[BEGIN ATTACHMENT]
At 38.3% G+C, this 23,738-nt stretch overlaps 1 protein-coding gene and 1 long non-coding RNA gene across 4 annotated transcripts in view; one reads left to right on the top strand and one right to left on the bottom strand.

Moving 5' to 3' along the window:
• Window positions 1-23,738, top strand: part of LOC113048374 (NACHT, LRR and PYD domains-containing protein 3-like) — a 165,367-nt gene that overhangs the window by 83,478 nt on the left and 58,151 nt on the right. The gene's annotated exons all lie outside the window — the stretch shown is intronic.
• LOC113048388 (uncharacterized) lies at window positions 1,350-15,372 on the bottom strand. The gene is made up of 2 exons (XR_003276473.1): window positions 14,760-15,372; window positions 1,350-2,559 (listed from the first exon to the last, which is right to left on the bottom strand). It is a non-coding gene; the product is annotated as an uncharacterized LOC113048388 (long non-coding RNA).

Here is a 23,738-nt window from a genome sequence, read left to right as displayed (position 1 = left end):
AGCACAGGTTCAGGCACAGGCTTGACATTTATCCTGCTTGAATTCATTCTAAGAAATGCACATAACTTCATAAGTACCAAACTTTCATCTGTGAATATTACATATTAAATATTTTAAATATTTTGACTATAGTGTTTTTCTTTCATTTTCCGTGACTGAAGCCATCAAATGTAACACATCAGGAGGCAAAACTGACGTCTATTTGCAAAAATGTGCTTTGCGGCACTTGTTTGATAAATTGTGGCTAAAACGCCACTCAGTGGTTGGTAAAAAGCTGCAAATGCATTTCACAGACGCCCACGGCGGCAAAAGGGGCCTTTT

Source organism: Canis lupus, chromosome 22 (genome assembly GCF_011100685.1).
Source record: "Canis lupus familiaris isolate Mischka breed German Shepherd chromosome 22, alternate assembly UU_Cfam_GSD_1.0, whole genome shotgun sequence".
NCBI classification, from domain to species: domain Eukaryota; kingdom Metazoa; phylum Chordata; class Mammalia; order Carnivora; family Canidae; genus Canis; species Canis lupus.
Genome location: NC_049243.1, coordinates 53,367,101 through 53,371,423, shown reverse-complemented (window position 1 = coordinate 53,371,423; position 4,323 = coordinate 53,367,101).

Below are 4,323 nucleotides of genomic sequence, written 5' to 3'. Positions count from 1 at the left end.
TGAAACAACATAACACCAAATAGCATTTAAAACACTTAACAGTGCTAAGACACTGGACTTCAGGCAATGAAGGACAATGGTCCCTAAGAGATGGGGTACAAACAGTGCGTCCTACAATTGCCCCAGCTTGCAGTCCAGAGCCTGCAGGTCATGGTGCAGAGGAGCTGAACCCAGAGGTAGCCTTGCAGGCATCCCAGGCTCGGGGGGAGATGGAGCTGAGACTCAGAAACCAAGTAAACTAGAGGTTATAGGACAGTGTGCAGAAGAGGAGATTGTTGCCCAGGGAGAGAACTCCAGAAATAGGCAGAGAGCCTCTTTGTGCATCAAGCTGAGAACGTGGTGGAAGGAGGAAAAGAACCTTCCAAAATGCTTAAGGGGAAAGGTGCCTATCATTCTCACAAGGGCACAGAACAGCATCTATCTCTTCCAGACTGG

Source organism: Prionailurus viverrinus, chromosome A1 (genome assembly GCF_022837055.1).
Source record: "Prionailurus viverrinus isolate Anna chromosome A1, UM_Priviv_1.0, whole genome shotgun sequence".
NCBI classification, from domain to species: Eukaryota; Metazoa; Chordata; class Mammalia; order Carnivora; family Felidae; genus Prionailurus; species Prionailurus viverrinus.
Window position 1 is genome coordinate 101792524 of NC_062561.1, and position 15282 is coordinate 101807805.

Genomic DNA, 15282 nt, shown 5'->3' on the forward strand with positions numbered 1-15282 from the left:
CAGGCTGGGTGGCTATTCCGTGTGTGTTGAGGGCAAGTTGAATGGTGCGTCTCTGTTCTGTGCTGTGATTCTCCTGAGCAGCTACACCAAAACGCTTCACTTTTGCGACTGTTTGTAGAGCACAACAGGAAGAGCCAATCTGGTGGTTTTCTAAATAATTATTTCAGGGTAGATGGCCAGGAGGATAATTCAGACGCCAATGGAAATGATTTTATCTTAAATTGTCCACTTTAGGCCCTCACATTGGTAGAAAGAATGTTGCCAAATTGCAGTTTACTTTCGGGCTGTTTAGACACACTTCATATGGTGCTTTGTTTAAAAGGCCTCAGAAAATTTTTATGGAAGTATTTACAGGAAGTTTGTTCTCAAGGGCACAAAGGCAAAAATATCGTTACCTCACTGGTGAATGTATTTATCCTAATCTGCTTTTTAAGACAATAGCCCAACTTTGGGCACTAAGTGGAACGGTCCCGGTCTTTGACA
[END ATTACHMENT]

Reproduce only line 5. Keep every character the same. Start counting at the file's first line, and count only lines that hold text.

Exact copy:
Here is a 23,738-nt window from a genome sequence, read left to right as displayed (position 1 = left end):